From the East End to Wembley & back again
By Anna Aslanyan.
Beneath the Spreading Chestnut Tree, Pushkin Sonnets
Two London-themed books published this spring, although different in almost everything, from jacket design to word count, can be read in the same subversive spirit. 1948, a monstrous haggard face casting a sinister shadow on its cover, is easily recognised as a parody of Orwell‘s most famous work. More precisely, it is an inversion, where a dystopia becomes a utopia, heroes and villains swap places, while the 1948 Olympiad is contrasted with the forthcoming games. The dramatis personae include Winston Smith, a policeman, O’Brien, his boss, Julia, his girlfriend; there is even a fleeting appearance of one Eric Blair. The story is a political farce, a whodunnit which culminates in a massive Two Minutes Joy at Wembley.
Croft’s version of British history has several twists the plot hinges on: WWII was won by the Red Army alone, post-war Britain is on the brink of revolution, King George “buggers off to white Rodesia”, while “[i]n Washington old Churchill says/ (A borrowed but a handy phrase)/ That Channel’s now an Iron Curtain.” Other period features are summarised thus: “The growing international tension,/ The strains within the Lab-Comm pact,/ Both mean the weak pound’s getting weaker./ The outlook’s bleak, and looking bleaker,/ Though not enough to douse the flames/ Of British pride in next month’s Games”.
This is not the first work of fiction inspired by Orwell’s novel: there are quite a few of them, from Anthony Burgess’s 1985 to Vladimir Voinovich’s Moscow 2042, to last year’s much-hyped publishing event, Haruki Murakami‘s 1Q84. When asked if he ever considered writing his book in Newspeak, Croft waved the suggestion away. Truth be told, his verses flow so freely, not to say glibly, that he could certainly pull this off if he wanted. The only thing he seems to find difficult is to come up with serious-sounding feminine rhymes – they are always funny, Croft insisted at a recent reading at Bookmarks, that stronghold of left-wing literature in London.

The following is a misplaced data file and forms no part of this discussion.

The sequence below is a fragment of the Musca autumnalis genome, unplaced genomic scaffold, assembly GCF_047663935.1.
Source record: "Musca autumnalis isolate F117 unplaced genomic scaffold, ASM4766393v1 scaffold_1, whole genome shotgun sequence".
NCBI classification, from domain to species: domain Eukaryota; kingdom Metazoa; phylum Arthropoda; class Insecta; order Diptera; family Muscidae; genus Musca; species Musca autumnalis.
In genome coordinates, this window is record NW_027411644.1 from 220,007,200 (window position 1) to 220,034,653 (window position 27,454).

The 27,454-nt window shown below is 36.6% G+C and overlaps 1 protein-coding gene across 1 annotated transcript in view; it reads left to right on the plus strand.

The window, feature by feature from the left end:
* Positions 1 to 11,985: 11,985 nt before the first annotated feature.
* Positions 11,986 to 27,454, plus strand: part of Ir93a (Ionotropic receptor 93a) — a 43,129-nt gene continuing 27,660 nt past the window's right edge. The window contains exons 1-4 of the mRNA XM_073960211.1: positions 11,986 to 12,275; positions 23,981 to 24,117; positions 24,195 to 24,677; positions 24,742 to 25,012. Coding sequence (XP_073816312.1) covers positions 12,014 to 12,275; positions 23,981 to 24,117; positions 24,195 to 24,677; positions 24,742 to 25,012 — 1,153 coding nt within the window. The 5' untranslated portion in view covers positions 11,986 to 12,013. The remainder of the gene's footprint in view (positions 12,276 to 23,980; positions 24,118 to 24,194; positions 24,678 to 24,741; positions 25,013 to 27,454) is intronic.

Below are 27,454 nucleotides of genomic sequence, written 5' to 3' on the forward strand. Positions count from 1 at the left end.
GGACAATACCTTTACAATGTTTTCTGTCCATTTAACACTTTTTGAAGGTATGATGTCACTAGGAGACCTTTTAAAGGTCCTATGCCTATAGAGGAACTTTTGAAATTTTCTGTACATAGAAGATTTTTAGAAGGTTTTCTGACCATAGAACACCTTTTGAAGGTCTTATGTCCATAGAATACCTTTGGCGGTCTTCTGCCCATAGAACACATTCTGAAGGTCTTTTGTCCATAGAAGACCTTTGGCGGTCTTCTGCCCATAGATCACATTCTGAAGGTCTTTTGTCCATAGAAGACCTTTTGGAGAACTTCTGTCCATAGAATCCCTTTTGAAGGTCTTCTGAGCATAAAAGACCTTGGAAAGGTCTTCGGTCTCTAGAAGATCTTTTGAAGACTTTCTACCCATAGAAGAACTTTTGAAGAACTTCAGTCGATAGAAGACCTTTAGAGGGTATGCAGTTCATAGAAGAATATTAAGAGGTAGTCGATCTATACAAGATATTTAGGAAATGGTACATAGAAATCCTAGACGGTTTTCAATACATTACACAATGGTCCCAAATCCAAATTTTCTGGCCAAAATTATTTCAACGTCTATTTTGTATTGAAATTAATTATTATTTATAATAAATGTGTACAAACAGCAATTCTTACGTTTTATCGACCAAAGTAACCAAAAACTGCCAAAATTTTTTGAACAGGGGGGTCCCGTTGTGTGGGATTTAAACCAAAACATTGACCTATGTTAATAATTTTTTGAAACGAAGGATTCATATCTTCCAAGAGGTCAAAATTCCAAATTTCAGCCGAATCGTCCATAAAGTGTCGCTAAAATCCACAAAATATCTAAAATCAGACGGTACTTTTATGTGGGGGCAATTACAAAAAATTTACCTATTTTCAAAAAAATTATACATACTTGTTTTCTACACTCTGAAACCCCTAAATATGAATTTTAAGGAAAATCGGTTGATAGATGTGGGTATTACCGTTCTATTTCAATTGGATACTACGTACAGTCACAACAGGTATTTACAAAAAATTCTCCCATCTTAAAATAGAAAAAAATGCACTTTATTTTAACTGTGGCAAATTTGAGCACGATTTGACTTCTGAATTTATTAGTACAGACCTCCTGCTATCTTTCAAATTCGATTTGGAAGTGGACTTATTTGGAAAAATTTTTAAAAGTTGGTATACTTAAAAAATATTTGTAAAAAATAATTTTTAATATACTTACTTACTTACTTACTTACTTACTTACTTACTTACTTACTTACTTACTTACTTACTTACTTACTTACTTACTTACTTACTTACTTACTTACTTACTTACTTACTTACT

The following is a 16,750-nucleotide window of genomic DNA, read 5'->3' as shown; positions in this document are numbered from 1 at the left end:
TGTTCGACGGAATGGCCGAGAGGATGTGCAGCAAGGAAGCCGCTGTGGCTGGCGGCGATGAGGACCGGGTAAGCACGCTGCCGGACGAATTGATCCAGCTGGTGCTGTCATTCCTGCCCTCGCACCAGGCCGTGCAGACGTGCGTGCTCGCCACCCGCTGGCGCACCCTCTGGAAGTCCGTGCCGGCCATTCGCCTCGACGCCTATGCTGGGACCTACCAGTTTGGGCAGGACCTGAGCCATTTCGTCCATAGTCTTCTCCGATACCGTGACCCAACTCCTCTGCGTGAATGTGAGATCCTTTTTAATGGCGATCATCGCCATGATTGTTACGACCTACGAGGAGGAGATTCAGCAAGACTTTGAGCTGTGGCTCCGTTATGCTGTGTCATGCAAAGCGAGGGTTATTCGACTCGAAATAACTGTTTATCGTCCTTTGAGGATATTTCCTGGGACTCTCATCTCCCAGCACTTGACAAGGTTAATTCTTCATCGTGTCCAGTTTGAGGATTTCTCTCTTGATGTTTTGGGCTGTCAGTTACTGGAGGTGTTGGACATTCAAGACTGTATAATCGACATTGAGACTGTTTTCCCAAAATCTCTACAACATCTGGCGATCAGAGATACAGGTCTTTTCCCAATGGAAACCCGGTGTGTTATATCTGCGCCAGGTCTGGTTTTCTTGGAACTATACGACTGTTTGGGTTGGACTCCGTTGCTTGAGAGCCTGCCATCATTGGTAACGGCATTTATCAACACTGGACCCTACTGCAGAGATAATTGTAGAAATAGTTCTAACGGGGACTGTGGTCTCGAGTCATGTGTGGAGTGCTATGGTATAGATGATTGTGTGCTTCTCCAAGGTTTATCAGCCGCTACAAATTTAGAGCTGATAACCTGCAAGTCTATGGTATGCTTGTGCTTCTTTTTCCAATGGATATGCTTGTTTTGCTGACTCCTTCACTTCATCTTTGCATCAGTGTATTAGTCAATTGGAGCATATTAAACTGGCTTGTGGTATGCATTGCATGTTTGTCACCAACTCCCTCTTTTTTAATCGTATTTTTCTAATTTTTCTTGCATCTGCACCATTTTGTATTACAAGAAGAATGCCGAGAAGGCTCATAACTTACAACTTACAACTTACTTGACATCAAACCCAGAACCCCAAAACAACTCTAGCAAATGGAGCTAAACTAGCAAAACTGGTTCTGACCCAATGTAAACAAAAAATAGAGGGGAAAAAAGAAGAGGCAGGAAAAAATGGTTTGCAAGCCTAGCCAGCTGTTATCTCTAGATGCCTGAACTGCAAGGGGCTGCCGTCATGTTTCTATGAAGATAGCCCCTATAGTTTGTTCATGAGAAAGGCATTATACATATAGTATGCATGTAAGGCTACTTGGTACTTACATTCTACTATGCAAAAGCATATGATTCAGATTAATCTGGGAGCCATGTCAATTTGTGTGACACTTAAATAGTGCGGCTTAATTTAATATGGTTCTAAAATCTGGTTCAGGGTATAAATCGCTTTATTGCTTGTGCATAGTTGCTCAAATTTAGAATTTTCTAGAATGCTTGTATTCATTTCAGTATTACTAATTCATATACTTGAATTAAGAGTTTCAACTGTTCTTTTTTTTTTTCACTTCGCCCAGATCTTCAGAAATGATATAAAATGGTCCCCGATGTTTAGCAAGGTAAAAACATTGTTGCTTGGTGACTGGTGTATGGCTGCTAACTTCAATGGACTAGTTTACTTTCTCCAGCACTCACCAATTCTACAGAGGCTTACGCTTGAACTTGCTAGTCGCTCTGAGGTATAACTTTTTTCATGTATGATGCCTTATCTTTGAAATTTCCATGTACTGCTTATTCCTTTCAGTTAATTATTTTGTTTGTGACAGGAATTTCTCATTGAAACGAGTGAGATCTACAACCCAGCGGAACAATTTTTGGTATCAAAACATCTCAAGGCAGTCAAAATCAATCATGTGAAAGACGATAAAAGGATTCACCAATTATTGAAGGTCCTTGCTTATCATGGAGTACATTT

All the seven chapters of 1948 are written in the form of Pushkin sonnets, as are the introduction and the acknowledgements; each has a line from ‘Oranges and Lemons’ as an epigraph. Other quotes from Orwell complete the picture: we are reading a self-humouring pastiche intended to take 1984 down from its pedestal. These rumbustious stanzas often come hard on each other’s heels, making sly cross-references, such as “he’s now so late that at this rate/ He won’t get there till chapter 8/ (There isn’t one in case you’re worried).” Pushkin’s whimsy “I need to rest from all this rhyme:/ I’ll end my tale some other time” is taken fully on board by Croft. The opening lines, “It was a bright cold day in April. / Oh no it wasn’t – for a start/ I cannot find a rhyme for April”, replicate the beginning of 1984, while setting the tone for Eugene Onegin-style tongue-in-cheekiness. This can get tiring occasionally, but the author manages for the most part to keep your attention, now with a gag, now with a murder. There comes a point when the author stops wrapping his views in satire and lays into greedy bankers, who are “[d]evouring first the Welfare state/ And then the world upon a plate/ As Britain’s privatised to buggery” – and on it goes.